On May 5, 2016, the Food and Drug Administration (FDA) announced that they will soon begin regulating e-cigarettes, hookah, and premium cigars in a similar way as traditional tobacco cigarettes. The new regulations will take effect in 90 days.
Currently, e-cigarettes are unregulated, meaning that there are no restrictions to how they are marketed and sold. The new FDA regulations will prohibit the sale of e-cigarettes to minors, disallow free samples of e-cigarettes, disallow the sale of e-cigarettes through vending machines, and have the manufacturer place health warnings on e-cigarette packaging. E-cigarette vendors will also need to verify the age of the consumer with a photo ID.
Debi Hudson, Respiratory Therapist and Tobacco Treatment Specialist at Indiana University Health, is optimistic about the new changes. “Those of us who work in tobacco control have long understood that e-cigarettes have the potential to cause a lot of harm,” she says. “We have been looking forward to the FDA regulating these products.”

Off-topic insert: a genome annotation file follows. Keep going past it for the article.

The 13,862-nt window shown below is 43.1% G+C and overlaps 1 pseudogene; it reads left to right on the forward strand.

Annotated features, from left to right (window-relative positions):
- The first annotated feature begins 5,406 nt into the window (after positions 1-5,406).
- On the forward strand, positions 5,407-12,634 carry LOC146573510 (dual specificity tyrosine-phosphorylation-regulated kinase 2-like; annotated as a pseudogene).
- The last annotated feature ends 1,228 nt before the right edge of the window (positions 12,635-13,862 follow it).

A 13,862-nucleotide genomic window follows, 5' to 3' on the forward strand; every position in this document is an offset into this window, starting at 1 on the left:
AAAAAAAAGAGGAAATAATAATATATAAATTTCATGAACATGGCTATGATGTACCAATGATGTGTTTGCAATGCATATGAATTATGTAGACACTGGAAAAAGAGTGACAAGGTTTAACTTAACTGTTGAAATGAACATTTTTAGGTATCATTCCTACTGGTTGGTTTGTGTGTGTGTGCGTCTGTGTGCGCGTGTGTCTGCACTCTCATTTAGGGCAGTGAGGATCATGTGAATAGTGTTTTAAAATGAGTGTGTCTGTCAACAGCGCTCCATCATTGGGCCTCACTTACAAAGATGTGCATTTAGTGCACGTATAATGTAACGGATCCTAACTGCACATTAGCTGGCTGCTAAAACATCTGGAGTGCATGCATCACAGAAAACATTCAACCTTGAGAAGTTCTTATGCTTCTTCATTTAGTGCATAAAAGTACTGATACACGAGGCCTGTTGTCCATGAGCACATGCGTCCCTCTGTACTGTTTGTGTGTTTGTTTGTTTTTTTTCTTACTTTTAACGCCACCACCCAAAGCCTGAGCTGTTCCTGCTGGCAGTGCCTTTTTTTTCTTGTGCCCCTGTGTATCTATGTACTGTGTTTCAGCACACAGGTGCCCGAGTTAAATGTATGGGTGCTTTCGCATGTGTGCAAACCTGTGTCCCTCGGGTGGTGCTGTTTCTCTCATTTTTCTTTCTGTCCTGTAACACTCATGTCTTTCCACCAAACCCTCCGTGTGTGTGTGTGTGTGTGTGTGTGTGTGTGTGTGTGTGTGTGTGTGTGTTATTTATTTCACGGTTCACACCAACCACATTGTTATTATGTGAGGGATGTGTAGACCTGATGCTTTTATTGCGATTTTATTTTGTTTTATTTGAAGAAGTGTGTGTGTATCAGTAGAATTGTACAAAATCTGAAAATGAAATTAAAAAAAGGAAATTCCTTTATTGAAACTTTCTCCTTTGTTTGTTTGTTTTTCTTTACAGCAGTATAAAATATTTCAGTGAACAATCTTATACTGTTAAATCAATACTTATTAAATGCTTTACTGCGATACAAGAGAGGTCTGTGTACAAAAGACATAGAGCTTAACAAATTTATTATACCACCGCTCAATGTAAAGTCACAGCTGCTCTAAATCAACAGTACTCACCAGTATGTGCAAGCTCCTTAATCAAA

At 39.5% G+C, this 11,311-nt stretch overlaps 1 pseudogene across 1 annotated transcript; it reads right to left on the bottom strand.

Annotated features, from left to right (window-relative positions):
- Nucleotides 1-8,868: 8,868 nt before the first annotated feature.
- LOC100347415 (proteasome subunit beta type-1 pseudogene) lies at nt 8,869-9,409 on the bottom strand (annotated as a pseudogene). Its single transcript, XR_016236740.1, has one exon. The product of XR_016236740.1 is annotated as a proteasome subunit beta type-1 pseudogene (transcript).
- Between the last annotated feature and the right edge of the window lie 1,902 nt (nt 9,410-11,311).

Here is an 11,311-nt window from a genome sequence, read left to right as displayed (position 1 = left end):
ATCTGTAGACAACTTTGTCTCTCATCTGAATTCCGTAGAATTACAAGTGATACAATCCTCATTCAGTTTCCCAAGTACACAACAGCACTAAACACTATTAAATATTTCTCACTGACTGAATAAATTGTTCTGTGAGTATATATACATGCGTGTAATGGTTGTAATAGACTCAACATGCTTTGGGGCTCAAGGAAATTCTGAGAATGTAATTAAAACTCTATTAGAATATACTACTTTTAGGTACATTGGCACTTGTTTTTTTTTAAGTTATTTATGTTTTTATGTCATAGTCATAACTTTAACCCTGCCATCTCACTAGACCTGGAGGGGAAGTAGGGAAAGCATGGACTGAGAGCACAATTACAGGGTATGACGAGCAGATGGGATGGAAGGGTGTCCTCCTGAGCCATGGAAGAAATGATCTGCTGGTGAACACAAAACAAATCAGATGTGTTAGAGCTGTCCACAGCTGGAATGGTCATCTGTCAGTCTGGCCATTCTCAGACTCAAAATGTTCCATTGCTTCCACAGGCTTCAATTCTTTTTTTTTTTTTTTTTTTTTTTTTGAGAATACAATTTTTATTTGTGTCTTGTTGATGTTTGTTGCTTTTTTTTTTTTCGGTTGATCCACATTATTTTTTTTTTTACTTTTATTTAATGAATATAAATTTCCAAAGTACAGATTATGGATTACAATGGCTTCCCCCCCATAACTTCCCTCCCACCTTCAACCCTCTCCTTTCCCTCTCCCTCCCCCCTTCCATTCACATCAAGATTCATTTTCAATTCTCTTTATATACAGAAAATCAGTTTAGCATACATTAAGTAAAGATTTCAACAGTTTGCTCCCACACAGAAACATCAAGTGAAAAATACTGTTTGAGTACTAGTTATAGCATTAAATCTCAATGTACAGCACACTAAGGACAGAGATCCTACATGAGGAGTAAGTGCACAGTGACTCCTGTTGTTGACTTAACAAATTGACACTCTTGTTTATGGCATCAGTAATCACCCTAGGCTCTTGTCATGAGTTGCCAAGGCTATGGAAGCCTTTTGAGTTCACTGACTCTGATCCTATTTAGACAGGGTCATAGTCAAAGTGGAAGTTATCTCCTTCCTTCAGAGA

According to Hudson, tobacco products like e-cigarettes are “as bad if not worse” than traditional cigarettes. For one, they are being marketed as a safer alternative to tobacco cigarettes, something Hudson says is untrue. “Tobacco companies market e-cigarettes as being mostly water vapor, but they're misleading the public,” says Hudson. In fact, e-cigarettes can contain high amounts of harmful chemicals such as formaldehyde, nicotine, and vegetable glycerin, all of which damage cells and can cause shortness of breath, coughing, and even seizures.
Up until now, e-cigarettes have also not been subject to FDA labeling rules, meaning that the amount of nicotine on the label may not match up with what is actually in the product. “Just because the label on a product claims it doesn't contain nicotine, doesn't mean it's true,” explains Hudson. “Supposed 'zero nicotine' vials have actually been tested at much higher concentrations than zero. There are no FDA regulations, so, as a consumer, you don't know for sure if that's what you're getting.”
So will these new regulations help the public realize how dangerous e-cigarettes are? Hudson says they'll need to wait and see. “I think we're moving in the right direction,” she says.